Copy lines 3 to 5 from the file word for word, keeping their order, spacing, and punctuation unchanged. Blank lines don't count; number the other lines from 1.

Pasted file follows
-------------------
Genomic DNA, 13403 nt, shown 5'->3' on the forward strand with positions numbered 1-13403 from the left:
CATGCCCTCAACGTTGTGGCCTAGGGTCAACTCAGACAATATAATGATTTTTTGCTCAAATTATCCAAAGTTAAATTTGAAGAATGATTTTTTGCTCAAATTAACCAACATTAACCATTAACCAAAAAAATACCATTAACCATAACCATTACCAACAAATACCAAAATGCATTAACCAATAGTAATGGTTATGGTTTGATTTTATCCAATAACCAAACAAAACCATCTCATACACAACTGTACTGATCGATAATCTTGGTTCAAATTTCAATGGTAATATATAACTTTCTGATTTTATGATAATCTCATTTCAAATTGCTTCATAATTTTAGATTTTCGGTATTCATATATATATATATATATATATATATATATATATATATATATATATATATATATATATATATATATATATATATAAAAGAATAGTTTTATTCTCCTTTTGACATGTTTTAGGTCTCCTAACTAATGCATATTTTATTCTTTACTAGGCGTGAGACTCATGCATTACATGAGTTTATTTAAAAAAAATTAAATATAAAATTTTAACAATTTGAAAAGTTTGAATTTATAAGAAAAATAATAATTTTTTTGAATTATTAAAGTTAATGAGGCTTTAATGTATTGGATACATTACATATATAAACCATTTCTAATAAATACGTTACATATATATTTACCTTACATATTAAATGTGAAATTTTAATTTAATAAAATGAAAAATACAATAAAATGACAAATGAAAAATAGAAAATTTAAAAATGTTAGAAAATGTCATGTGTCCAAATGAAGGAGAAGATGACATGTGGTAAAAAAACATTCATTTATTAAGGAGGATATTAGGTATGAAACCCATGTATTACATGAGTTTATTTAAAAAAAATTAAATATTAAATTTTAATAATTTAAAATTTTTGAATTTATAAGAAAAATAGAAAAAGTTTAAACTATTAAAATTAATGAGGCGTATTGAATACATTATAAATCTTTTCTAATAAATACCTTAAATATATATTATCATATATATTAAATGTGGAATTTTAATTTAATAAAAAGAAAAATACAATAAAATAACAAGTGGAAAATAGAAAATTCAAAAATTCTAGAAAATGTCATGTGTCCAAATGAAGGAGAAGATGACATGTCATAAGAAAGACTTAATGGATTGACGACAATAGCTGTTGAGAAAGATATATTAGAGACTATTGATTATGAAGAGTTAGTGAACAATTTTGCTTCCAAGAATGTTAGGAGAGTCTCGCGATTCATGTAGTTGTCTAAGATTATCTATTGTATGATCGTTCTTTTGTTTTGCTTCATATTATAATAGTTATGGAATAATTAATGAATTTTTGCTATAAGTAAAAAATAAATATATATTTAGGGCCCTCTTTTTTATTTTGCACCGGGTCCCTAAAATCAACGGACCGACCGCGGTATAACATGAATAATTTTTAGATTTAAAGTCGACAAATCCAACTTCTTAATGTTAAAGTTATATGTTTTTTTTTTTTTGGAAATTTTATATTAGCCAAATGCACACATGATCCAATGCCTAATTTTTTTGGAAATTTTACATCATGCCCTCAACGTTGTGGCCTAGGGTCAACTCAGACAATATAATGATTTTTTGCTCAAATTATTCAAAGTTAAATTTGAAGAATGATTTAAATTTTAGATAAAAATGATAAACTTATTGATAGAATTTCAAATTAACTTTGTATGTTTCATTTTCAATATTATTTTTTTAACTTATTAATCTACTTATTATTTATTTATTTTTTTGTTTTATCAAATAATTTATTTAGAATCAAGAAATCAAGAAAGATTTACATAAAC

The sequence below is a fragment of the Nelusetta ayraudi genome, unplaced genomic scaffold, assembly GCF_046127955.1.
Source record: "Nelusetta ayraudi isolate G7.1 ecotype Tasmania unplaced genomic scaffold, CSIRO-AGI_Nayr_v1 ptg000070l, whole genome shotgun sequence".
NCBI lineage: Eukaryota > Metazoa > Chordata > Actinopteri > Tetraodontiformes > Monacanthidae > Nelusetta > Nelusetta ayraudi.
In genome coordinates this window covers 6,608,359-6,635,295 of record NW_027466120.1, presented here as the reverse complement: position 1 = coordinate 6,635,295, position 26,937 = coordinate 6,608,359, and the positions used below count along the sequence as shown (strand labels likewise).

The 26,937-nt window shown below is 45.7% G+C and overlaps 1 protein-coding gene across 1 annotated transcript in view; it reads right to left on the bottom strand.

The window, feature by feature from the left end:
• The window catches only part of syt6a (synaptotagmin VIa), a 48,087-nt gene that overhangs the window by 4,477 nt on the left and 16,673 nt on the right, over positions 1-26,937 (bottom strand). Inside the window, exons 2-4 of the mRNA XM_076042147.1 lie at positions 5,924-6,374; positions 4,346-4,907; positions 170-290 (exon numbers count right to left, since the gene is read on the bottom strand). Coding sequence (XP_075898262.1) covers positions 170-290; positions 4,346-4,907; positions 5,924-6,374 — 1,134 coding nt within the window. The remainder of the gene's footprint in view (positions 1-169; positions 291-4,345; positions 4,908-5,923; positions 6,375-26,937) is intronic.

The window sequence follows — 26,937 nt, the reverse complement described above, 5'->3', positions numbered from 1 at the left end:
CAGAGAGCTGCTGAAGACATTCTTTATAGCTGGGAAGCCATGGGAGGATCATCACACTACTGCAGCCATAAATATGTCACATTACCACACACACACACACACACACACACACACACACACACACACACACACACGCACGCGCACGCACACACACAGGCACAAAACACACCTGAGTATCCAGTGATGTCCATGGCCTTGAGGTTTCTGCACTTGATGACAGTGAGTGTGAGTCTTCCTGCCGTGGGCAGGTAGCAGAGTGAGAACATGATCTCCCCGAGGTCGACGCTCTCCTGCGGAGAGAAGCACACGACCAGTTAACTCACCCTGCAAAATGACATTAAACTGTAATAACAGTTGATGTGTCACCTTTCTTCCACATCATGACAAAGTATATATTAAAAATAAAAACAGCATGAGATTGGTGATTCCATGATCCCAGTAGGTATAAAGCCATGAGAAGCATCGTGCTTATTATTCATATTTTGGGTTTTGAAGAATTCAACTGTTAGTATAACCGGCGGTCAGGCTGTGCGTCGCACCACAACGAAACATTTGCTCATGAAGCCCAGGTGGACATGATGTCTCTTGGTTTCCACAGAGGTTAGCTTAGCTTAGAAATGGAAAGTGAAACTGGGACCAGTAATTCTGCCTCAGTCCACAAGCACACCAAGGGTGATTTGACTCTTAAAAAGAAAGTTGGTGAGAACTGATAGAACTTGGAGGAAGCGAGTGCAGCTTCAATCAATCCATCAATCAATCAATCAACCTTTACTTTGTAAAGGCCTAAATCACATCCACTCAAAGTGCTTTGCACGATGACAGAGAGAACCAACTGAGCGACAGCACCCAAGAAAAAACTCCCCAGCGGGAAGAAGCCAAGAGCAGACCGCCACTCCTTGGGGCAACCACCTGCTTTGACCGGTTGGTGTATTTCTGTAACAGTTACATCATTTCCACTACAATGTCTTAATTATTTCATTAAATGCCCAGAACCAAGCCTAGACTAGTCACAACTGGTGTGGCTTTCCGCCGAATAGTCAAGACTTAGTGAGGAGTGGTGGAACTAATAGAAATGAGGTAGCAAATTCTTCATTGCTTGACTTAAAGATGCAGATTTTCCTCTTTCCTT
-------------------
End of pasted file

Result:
The sequence below is a fragment of the Nelusetta ayraudi genome, unplaced genomic scaffold, assembly GCF_046127955.1.
Source record: "Nelusetta ayraudi isolate G7.1 ecotype Tasmania unplaced genomic scaffold, CSIRO-AGI_Nayr_v1 ptg000070l, whole genome shotgun sequence".
NCBI lineage: Eukaryota > Metazoa > Chordata > Actinopteri > Tetraodontiformes > Monacanthidae > Nelusetta > Nelusetta ayraudi.